Cells hold key information for understanding the human body, particularly for diseases associated with cell development. For many years, researchers have struggled to measure cell mechanics without destroying the cell. Most methodologies require squeezing the cell and watching it deform. With these constant disruptions, the cell is often harmed, making time course measurements virtually impossible.
Recently, a team of researchers at the Massachusetts Institute of Technology found an alternative to the typical brute force methodologies. Joon Ho Kang, a senior graduate student in the Manalis lab, along with other researchers, discovered the power of acoustics to measure the stiffness of cells, introducing a new methodology called Size Normalized Acoustic Scattering (SNACS).
This technology allows for non-invasive measurement of cell stiffness, which is often determined by the structural components of the cell, like the cytoskeleton. Thus, measuring stiffness of cells can help determine any structural changes or where cells are in the cell cycle, potentially enabling the comparison of diseased and healthy cells. With SNACS, researchers can monitor the stiffness changes over several generations of cell division or at multiple timepoints.
Like some of the most powerful discoveries in science, this one was made accidentally. The Manalis lab had previously invented the suspended microchannel resonator (SMR) for measuring the buoyant mass of cells. “The SMR is a cantilever with a hollow channel for cells to pass through. It’s like a diving board; the mass of the cell affects the vibration of the SMR,” Kang said. The node, a position on the SMR where there is no vibration, should theoretically lead to a frequency change of zero at this point in the channel. However, as Kang noticed, node deviation prevents this from happening: the vibration of the cantilever with a specific pattern creates an acoustic standing wave within the cantilever that then gets distorted by the cells traveling along it. “It is almost like when you are playing the flute and a particle, say a rock, is placed in the flute. This creates a different wave with a different frequency that is slower because of this obstruction,” Kang said.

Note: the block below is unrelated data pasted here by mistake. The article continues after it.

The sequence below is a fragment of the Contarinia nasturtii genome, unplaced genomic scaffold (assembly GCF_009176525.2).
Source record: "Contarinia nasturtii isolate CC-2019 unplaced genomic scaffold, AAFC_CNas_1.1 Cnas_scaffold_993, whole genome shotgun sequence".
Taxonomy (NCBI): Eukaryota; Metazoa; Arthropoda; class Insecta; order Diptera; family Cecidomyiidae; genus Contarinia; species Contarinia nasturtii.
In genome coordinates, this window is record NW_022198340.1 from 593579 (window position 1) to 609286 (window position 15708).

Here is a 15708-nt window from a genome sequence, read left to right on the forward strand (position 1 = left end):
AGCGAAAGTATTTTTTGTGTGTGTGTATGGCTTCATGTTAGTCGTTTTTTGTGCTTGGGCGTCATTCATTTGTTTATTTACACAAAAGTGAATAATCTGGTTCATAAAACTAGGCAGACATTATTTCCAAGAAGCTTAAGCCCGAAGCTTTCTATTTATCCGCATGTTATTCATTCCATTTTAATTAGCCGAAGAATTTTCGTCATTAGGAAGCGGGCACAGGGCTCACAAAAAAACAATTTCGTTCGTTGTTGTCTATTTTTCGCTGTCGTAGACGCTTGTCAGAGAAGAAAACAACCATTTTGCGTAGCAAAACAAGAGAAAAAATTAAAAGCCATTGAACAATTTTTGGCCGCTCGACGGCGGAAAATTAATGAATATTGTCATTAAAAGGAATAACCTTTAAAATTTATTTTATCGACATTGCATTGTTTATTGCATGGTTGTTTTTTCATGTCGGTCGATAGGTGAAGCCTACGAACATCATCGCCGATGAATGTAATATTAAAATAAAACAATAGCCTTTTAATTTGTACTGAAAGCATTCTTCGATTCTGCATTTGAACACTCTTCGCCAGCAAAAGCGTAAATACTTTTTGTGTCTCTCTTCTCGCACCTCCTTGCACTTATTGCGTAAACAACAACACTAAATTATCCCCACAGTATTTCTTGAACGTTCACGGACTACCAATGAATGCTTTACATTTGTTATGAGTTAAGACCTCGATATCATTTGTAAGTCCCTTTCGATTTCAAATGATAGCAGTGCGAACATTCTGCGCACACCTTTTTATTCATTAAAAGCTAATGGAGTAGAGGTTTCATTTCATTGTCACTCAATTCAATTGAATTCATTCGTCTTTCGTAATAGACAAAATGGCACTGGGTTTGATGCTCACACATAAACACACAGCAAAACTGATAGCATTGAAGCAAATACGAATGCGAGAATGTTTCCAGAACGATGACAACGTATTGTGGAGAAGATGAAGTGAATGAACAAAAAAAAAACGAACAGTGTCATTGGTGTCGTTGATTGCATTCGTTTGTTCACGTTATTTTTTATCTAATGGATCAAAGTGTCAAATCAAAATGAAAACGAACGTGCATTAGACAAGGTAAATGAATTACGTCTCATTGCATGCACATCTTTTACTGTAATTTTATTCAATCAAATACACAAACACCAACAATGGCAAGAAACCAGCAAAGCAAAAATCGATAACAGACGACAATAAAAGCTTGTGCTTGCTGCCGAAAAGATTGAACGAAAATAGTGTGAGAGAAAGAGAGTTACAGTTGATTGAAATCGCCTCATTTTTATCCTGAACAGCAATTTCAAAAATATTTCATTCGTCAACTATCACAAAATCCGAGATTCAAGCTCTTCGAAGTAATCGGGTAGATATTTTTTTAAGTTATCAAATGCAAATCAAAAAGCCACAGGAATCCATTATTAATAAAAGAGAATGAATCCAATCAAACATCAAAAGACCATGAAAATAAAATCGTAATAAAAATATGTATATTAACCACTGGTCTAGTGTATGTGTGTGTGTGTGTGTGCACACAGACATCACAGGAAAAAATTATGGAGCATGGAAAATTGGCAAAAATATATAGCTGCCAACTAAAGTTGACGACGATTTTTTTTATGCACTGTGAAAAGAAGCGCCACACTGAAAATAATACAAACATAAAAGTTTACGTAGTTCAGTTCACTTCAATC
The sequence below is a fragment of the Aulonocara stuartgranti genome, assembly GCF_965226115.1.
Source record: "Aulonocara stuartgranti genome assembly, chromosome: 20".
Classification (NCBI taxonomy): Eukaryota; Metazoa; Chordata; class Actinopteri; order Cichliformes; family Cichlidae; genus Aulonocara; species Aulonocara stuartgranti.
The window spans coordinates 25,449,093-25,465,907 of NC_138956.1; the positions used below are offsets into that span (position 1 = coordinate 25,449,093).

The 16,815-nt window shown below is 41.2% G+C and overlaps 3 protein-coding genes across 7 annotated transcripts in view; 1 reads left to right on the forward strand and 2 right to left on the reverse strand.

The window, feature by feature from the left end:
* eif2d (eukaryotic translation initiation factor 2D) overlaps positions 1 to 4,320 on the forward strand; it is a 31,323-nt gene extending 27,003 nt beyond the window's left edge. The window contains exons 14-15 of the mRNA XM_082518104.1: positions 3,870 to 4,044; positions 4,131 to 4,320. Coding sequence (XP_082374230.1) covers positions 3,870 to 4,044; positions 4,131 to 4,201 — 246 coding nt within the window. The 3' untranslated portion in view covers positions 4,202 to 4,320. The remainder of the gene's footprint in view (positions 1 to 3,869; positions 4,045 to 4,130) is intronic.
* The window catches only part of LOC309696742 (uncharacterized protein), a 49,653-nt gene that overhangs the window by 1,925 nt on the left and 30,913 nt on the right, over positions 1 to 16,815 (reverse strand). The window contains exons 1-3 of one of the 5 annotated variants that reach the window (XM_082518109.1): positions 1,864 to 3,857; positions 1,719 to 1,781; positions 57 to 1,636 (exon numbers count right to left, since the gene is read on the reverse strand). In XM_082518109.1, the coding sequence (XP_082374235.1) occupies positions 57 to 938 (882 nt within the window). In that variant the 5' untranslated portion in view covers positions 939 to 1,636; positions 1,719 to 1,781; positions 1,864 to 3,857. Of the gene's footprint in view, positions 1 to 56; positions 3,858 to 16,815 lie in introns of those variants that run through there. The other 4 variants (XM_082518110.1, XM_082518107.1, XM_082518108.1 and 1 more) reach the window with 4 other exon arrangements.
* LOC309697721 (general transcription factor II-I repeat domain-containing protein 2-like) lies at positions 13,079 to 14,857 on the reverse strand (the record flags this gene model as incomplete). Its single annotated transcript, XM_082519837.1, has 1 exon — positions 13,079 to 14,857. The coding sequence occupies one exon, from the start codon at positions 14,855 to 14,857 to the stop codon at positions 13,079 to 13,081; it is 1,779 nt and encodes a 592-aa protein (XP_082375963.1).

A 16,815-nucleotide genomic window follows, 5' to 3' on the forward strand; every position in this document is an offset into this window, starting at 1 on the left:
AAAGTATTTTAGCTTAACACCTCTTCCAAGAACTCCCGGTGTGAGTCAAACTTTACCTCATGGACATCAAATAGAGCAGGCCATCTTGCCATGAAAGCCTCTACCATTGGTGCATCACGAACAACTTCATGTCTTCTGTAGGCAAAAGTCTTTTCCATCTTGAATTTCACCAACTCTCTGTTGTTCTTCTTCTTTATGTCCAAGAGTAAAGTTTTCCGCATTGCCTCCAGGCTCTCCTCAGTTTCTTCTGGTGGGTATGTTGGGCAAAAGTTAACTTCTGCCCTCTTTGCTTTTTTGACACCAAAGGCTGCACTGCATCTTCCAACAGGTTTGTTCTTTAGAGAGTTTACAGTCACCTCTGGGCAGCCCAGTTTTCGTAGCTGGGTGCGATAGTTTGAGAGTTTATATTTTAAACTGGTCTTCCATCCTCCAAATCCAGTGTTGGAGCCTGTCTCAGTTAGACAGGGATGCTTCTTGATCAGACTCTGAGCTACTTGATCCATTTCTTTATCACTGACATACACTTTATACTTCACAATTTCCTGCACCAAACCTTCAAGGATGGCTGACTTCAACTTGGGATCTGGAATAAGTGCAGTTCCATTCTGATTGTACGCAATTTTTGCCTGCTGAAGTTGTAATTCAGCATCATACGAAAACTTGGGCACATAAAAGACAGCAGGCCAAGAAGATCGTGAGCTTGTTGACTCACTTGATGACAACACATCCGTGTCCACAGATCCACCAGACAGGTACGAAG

Kang and his team of researchers connected this observation to the measurement of cell stiffness. “Upon uncovering this distortion, we realized that the distortion depends on the size and stiffness of the cell,” Kang said. “If the cell size is normalized, we eliminate the confounding factor and we can then figure out the stiffness of the cell: a higher node deviation signal height indicates higher stiffness.” In this way, the cell is not manipulated intrusively; instead, information is gathered through the cell’s interaction with an acoustic wave, which does not significantly impact the cell.
This concept may seem simple, but the process to get there was not a smooth one. “Since this experimentation was driven by an observation, it is not like we were knowledgeable in this area of acoustics simulation,” Kang said. Thus, he took it upon himself to figure out how to run simulations to correct cell information and the acoustic data—a difficult but rewarding process.
This technology has implications not only for cell research, but for broader research as well. SNACS allows for better understanding of diseases at the cellular level as researchers can more easily compare different cells and gather information on diseases and treatments. With acoustic scattering, making non-invasive mechanical comparisons of cancer cells and normal cells is now possible. In terms of medicine, SNACS allows us to collect samples of diseased cells and measure their stiffness, which can act as a biomarker to distinguish diseased cells from healthy ones. Then, we can put the cells through experiments with different drugs to see if any conformational or functional changes occur.